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#10 Walter Graff

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Posted 01 December 2007 - 10:04 AM

I've been hearing a lot of stories on set about veteran DPs who are so used to the lighting craft that they know what t-stop a certain lamp will give them as a certain distance without having to check a light meter. Since I'm still a relative newbie, I was wondering I would be able to make up for my inexperience by studying the relation of lamp illumination and aperture opening in order to be more precise with my selection for renting (especially on lower budget shoots) as well as choosing fixtures more precisely on set. Is this practical, or even possible? If it is something I should already know (or should be learning), is there a lux-f/stop chart somewhere I can consult? What real world factors come into play beyond the manufacturer's photometric specs that should be taken into consideration when on set?

Thanks to all who answer, and I hope those questions made sense. ;)


I think the answer is no. I can tell you how many foot candles a fixture produces at a distance by putting my hand in the light and can tell you what f-stop to set a lens at looking at the scene I am shooting not because I know what foot candles and lux light is from experience seeing it. You used the term veteran DPs and I think that is why you see them able to do what they do. They don't study any charts, they simply put themselves in situations over and over and get to know light. As I try to teach in my seminars and on one of my DVDs on lighting, it's about memory. Learning how to light is not about fixtures but learning how to take pictures in your mind of the quality of light light and various situations you find yourself and then repeating what you remember later. As a kid I so remember the light coming in a window making a beam caused by both its intensity and the dust in the air. I can see it vividly today as if it was yesterday. And as you become more accustom to seeing light and how it looks in various situations, you start to know what the relationships and levels translate to. I could use any number of examples of other areas of life where this is true. Driving a car for instance. Drive a car for a week and its all scary. Drive for a decade and it becomes easy. When IK was young I did a lot of work with socket sets (tightening nuts and bolts on cars) and to this day I can look at a nut and tell you what size socket it needs. I could study charts of socket sets but that would not give me what I need to know what size a socket is in the real world. So I would say find what works for you, use a Meter (FC meter is a great start) and learn what 40 fcs is, and what f-stop that represents, so that you can put the meter away eventually and look at a room and say this is 40 fcs of light, and I know with this film stock my lens needs to be at this stop. Just like a golfer you can't be a pro unless you dedicate the time to swinging that club.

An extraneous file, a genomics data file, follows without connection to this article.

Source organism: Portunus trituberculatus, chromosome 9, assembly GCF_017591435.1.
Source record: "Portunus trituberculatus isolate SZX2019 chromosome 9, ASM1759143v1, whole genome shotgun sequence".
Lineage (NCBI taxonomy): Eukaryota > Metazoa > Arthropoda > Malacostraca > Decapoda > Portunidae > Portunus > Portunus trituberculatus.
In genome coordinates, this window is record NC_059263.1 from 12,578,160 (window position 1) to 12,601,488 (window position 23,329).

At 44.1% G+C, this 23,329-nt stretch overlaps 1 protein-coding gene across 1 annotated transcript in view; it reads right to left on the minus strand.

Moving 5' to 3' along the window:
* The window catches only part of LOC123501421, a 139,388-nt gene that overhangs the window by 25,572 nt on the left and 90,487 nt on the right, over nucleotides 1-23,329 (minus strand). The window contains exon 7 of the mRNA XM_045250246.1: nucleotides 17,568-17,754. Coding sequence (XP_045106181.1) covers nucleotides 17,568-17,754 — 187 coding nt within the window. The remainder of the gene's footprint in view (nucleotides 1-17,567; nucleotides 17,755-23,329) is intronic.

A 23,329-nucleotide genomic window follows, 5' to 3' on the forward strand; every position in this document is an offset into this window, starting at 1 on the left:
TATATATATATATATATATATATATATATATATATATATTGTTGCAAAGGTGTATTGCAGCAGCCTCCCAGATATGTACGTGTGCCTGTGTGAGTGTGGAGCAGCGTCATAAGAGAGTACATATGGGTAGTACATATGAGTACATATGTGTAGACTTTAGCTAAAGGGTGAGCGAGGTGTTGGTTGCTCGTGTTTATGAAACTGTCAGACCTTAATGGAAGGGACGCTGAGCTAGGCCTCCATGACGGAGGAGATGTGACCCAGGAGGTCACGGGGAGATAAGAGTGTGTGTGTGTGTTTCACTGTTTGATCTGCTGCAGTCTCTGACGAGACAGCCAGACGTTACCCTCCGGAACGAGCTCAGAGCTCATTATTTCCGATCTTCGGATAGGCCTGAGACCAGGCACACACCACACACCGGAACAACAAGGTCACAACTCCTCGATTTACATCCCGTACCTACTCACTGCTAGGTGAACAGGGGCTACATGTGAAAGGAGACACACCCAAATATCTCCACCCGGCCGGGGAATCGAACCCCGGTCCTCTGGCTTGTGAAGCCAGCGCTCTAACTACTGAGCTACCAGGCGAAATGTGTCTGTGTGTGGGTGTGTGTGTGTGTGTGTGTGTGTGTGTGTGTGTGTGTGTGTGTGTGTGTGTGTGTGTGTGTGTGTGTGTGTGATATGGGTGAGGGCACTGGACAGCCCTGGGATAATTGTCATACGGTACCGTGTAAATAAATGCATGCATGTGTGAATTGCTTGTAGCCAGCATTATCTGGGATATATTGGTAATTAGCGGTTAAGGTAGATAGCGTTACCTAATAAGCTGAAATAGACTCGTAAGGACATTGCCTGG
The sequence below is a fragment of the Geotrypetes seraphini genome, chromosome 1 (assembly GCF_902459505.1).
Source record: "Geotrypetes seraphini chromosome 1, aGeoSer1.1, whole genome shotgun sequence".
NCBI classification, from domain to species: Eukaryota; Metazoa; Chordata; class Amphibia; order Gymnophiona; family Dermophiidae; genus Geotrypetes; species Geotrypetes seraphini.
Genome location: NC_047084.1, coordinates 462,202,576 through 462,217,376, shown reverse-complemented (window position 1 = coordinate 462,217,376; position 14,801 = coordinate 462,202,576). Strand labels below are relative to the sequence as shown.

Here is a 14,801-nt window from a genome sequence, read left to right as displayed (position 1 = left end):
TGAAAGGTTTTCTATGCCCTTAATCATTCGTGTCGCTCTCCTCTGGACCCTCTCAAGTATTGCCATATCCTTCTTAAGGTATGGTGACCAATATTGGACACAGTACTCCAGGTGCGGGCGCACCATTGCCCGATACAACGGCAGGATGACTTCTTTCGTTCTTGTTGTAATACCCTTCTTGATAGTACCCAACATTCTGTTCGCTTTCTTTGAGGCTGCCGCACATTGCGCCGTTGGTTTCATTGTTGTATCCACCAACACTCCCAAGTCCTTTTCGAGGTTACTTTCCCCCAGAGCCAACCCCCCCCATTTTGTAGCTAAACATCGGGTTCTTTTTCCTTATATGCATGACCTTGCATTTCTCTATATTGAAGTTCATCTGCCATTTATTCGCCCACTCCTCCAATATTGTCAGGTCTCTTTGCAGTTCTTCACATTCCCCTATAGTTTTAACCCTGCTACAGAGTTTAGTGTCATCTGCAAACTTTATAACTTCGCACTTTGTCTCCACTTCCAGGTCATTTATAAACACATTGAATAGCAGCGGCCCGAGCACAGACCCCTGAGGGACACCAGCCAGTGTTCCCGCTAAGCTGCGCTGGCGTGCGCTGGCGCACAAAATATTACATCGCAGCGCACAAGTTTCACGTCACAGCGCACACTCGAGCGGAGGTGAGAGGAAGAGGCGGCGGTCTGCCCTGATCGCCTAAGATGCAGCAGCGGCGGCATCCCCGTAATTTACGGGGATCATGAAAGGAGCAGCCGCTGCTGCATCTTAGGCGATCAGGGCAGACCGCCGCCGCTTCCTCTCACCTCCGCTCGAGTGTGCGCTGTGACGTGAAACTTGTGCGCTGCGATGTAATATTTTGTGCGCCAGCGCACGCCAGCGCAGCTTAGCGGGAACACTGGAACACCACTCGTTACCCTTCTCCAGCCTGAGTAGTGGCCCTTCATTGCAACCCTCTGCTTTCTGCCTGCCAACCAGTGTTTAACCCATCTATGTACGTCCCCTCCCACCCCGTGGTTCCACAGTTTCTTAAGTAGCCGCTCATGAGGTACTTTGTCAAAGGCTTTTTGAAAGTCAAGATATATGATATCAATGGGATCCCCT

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Aerial Filmworks